Realizing the promise of eMRs depends to some extent upon continually developing standards, allowing greater interoperability of data exchange among competing eMR systems. Standards have not yet evolved to make all data portable across systems.
At GE, “We are increasing our nomenclature and terminology research for our customers as well as making that part of the public domain. We look forward to presenting that to standards organizations,” Dr. Dente notes.
What, exactly, constitutes an electronic medical record has yet to be determined. “There’s much less debate about what type of information we want to include in the database than about the ramifications of having eMRs,” Dr. Harris says.
At their most basic, “eMRs are electronic ways of holding data so patients don’t have to fill in forms again. Even having a summary level of information will save the healthcare system time and money.” They also can be much more. “How deep do we want to go?” Dr. Harris asks, pointing out that eMRs could store detailed information, or could link to other sources—such as hospital picture archiving and communication systems (PACS)—for images and test results. “eMRs needn’t contain all the information about an individual,” Dr. Harris says, but they may, in the future, store DNA sequence information.
For electronic clinical trials, they may be more valuable if they do contain comprehensive, yet de-identified, information. Organizations already access insurers’ databases for information, but an eMR would provide immediacy.
The PCORI is being formed “to add the patient to the equation. As a cardiologist, I can speak about clinical trial results, but people want to know what’s right for them rather than statistical averages,” Dr. Weisman stresses. PCORI, once operational, will develop systems that provide information in near real time based upon medical conditions and such additional factors as lifestyle and geographic and occupational risks. Eventually, “You (as a patient) will be able to query and get information about people with profiles similar to yours, and what happens to them when they choose different options for prevention, diagnosis, and treatment,” he predicts.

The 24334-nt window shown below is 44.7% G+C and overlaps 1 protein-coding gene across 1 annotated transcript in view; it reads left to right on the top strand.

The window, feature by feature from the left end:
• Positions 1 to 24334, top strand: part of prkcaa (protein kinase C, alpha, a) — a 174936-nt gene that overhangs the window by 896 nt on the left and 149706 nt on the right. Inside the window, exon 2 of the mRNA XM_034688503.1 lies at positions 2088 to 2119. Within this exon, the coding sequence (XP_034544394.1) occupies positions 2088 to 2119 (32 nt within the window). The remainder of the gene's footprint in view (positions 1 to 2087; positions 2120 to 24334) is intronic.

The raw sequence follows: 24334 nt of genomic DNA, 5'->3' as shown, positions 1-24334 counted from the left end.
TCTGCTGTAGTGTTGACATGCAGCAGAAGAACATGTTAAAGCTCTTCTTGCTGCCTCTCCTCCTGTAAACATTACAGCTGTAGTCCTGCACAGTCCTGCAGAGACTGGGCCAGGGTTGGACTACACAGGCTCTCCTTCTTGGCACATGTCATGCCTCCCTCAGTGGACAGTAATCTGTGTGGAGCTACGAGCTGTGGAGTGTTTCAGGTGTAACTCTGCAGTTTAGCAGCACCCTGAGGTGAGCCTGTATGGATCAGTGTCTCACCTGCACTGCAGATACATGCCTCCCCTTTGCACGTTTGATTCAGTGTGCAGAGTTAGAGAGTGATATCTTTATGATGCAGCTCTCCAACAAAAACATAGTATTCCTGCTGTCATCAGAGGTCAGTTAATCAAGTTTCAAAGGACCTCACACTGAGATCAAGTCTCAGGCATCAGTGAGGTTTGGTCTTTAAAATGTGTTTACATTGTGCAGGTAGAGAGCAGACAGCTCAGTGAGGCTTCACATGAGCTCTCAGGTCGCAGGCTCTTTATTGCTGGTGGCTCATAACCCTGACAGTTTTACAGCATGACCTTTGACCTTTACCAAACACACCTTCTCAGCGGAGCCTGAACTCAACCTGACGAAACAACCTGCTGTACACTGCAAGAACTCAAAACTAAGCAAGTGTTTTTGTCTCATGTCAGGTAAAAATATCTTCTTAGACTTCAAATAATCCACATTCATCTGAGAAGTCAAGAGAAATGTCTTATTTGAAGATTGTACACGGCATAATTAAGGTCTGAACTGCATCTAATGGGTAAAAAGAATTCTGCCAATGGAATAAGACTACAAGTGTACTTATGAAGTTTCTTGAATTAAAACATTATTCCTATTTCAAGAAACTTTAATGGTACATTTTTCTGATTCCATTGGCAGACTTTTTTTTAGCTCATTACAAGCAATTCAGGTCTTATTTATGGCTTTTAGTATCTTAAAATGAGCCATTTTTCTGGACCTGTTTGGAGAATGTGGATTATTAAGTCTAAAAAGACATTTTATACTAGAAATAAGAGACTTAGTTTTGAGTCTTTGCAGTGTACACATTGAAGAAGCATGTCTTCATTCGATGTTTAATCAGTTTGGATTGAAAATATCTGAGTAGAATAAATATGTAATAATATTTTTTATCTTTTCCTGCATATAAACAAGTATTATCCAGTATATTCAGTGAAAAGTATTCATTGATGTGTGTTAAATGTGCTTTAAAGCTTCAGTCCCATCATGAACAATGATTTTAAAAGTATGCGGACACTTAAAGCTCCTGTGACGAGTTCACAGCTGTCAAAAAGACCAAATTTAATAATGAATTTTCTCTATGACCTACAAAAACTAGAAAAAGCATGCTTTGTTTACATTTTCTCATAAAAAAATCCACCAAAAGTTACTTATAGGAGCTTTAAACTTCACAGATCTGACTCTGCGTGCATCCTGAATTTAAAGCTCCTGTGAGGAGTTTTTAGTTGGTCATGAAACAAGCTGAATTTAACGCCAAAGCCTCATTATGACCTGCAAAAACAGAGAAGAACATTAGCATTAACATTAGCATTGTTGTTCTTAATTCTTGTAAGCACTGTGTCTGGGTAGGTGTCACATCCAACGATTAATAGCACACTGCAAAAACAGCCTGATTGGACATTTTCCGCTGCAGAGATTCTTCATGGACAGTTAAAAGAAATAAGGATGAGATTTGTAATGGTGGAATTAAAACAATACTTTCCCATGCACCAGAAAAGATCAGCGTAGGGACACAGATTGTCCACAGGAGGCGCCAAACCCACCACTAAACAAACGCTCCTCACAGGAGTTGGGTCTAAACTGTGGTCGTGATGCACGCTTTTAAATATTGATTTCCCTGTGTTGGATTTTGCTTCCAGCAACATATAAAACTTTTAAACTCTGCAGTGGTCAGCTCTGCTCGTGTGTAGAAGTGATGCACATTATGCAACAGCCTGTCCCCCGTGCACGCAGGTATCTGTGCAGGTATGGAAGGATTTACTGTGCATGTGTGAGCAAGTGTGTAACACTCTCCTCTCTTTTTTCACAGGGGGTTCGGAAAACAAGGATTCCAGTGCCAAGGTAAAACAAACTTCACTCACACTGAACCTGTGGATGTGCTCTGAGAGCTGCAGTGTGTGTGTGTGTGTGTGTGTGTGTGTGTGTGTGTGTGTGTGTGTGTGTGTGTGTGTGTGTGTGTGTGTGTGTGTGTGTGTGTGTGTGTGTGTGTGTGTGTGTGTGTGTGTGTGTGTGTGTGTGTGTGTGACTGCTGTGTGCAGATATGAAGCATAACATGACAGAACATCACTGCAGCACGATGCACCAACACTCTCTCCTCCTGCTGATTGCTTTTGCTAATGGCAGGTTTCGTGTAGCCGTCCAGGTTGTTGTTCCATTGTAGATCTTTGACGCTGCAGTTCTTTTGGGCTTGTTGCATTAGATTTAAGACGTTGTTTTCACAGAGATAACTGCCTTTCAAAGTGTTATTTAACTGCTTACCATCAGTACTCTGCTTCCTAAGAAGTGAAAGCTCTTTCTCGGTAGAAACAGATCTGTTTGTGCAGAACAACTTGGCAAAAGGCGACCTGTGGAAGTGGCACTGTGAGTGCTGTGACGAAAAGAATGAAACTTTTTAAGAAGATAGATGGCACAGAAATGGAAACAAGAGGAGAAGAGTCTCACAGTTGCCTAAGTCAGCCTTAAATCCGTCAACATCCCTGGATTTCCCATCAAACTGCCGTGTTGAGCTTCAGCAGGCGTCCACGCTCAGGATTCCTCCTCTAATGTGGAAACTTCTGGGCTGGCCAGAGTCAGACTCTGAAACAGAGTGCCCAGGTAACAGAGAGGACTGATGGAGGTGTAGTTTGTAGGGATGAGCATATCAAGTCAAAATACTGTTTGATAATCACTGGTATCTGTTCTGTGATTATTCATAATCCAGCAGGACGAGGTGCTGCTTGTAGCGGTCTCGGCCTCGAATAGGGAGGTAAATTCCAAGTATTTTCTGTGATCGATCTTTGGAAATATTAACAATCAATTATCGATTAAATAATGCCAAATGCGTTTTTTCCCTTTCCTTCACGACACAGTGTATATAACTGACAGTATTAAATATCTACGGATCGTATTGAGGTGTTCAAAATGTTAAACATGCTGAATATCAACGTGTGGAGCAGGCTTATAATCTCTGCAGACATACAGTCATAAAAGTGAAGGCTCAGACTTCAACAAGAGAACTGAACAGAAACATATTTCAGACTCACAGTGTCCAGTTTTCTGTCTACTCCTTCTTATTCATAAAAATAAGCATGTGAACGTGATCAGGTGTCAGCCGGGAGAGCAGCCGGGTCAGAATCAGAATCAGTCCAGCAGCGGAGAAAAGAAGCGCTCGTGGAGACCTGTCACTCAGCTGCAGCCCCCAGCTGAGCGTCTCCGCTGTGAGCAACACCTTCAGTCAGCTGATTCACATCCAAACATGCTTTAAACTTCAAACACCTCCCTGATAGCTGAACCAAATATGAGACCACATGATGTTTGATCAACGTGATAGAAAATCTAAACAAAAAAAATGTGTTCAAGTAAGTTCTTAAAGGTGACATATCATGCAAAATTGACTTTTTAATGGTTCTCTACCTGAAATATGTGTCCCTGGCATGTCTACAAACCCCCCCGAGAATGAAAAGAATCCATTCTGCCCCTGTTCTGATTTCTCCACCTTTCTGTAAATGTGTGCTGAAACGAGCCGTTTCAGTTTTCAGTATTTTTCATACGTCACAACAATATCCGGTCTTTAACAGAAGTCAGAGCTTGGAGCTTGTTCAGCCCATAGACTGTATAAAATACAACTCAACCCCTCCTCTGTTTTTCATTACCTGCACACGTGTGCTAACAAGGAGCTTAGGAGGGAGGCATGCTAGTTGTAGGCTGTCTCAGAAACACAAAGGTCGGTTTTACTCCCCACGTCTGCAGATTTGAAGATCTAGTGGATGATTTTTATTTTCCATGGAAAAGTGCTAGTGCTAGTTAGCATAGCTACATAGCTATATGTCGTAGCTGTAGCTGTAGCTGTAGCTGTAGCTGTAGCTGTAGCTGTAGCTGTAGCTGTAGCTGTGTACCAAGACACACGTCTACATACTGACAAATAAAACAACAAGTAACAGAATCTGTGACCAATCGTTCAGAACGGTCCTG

Organizations like 23andMe and others that provide genetic testing directly to consumers, are filling in some of the information gaps. As Anne Wojcicki, CEO, explains, the information allows patients to tell their physicians they have the markers for particular conditions, but 23andMe doesn’t sequence the genome. “While there’s huge government pressure to put medical record information online, there’s not yet a movement toward including genetic information in electronic medical records.”
Making data available electronically is only one part of the challenge, though. “The critical skill is the integration of genotypic and phenotypic information,” stresses Don Rucker, M.D., CMO at Siemens Healthcare USA. The convergence of IT and genomics involves far more than adding gene sequencing information to individuals’ medical files. “The whole nature/nurture boundary is far more confused than anyone thought.” Therefore, for the convergence to have meaning, Dr. Rucker says a probability analysis is vital.
That analysis must be based upon all the available information—genomics, proteomics, imaging, blood tests, etc.—to develop a better sense of what is being expressed and what it means to individual patients. For example, Dr. Rucker points out that while the presence of the 9p21 gene increases the probability of heart disease to about 50%, a cardiac CT angiogram can now determine the probability of coronary disease to a level of 98% or 99% accuracy.
“For the pharmaceutical industry, the bad news is that there is more data to sift through. The good news is that there is great confidence about the data and the ability to develop more targeted datasets, potentially lowering clinical trial size,” Dr. Rucker concludes.